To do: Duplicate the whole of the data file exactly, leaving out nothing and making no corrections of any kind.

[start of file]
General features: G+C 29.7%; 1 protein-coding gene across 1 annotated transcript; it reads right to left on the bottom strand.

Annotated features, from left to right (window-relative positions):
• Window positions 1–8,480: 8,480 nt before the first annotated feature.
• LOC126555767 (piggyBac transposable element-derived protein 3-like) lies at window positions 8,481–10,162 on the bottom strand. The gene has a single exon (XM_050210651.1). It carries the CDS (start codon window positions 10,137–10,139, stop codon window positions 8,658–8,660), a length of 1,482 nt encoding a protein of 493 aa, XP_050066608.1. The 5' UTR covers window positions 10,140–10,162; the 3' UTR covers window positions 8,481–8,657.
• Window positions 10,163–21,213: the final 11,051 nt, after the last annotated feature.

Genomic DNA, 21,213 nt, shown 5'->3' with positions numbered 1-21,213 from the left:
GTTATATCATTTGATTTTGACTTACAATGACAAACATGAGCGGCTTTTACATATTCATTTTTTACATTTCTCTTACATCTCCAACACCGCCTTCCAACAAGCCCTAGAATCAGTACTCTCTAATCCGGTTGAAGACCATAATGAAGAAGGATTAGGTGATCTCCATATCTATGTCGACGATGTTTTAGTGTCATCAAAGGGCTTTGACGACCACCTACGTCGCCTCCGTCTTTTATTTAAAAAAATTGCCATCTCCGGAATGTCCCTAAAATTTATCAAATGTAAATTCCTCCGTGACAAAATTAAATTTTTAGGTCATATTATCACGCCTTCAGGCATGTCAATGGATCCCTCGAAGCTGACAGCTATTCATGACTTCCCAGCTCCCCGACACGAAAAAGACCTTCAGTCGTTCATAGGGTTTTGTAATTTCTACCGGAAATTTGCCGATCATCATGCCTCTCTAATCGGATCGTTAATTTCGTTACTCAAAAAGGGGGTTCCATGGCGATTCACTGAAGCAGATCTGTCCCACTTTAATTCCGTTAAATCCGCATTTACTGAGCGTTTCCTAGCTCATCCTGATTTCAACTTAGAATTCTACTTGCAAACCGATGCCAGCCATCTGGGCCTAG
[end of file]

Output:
General features: G+C 29.7%; 1 protein-coding gene across 1 annotated transcript; it reads right to left on the bottom strand.

Annotated features, from left to right (window-relative positions):
• Window positions 1–8,480: 8,480 nt before the first annotated feature.
• LOC126555767 (piggyBac transposable element-derived protein 3-like) lies at window positions 8,481–10,162 on the bottom strand. The gene has a single exon (XM_050210651.1). It carries the CDS (start codon window positions 10,137–10,139, stop codon window positions 8,658–8,660), a length of 1,482 nt encoding a protein of 493 aa, XP_050066608.1. The 5' UTR covers window positions 10,140–10,162; the 3' UTR covers window positions 8,481–8,657.
• Window positions 10,163–21,213: the final 11,051 nt, after the last annotated feature.

Genomic DNA, 21,213 nt, shown 5'->3' with positions numbered 1-21,213 from the left:
GTTATATCATTTGATTTTGACTTACAATGACAAACATGAGCGGCTTTTACATATTCATTTTTTACATTTCTCTTACATCTCCAACACCGCCTTCCAACAAGCCCTAGAATCAGTACTCTCTAATCCGGTTGAAGACCATAATGAAGAAGGATTAGGTGATCTCCATATCTATGTCGACGATGTTTTAGTGTCATCAAAGGGCTTTGACGACCACCTACGTCGCCTCCGTCTTTTATTTAAAAAAATTGCCATCTCCGGAATGTCCCTAAAATTTATCAAATGTAAATTCCTCCGTGACAAAATTAAATTTTTAGGTCATATTATCACGCCTTCAGGCATGTCAATGGATCCCTCGAAGCTGACAGCTATTCATGACTTCCCAGCTCCCCGACACGAAAAAGACCTTCAGTCGTTCATAGGGTTTTGTAATTTCTACCGGAAATTTGCCGATCATCATGCCTCTCTAATCGGATCGTTAATTTCGTTACTCAAAAAGGGGGTTCCATGGCGATTCACTGAAGCAGATCTGTCCCACTTTAATTCCGTTAAATCCGCATTTACTGAGCGTTTCCTAGCTCATCCTGATTTCAACTTAGAATTCTACTTGCAAACCGATGCCAGCCATCTGGGCCTAG